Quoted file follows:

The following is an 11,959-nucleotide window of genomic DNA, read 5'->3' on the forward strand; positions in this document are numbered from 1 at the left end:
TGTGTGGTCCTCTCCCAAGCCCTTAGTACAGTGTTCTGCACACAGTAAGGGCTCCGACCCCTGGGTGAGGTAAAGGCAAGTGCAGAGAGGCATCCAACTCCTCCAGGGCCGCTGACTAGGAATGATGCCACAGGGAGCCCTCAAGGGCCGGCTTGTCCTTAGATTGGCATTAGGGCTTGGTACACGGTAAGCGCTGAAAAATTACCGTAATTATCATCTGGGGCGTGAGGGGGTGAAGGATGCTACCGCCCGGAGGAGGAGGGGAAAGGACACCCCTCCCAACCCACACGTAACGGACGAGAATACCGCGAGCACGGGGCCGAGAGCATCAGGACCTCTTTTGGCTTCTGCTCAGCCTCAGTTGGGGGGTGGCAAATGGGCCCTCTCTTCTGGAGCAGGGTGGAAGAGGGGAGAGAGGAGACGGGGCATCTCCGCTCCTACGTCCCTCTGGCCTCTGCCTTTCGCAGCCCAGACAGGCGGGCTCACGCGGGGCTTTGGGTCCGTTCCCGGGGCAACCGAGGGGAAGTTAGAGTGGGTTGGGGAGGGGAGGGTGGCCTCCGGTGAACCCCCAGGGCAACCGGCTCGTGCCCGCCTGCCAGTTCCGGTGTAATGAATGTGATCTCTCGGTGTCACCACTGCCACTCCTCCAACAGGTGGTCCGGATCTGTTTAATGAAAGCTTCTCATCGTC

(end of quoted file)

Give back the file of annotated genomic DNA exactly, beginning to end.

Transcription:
The following is an 11,959-nucleotide window of genomic DNA, read 5'->3' on the forward strand; positions in this document are numbered from 1 at the left end:
TGTGTGGTCCTCTCCCAAGCCCTTAGTACAGTGTTCTGCACACAGTAAGGGCTCCGACCCCTGGGTGAGGTAAAGGCAAGTGCAGAGAGGCATCCAACTCCTCCAGGGCCGCTGACTAGGAATGATGCCACAGGGAGCCCTCAAGGGCCGGCTTGTCCTTAGATTGGCATTAGGGCTTGGTACACGGTAAGCGCTGAAAAATTACCGTAATTATCATCTGGGGCGTGAGGGGGTGAAGGATGCTACCGCCCGGAGGAGGAGGGGAAAGGACACCCCTCCCAACCCACACGTAACGGACGAGAATACCGCGAGCACGGGGCCGAGAGCATCAGGACCTCTTTTGGCTTCTGCTCAGCCTCAGTTGGGGGGTGGCAAATGGGCCCTCTCTTCTGGAGCAGGGTGGAAGAGGGGAGAGAGGAGACGGGGCATCTCCGCTCCTACGTCCCTCTGGCCTCTGCCTTTCGCAGCCCAGACAGGCGGGCTCACGCGGGGCTTTGGGTCCGTTCCCGGGGCAACCGAGGGGAAGTTAGAGTGGGTTGGGGAGGGGAGGGTGGCCTCCGGTGAACCCCCAGGGCAACCGGCTCGTGCCCGCCTGCCAGTTCCGGTGTAATGAATGTGATCTCTCGGTGTCACCACTGCCACTCCTCCAACAGGTGGTCCGGATCTGTTTAATGAAAGCTTCTCATCGTC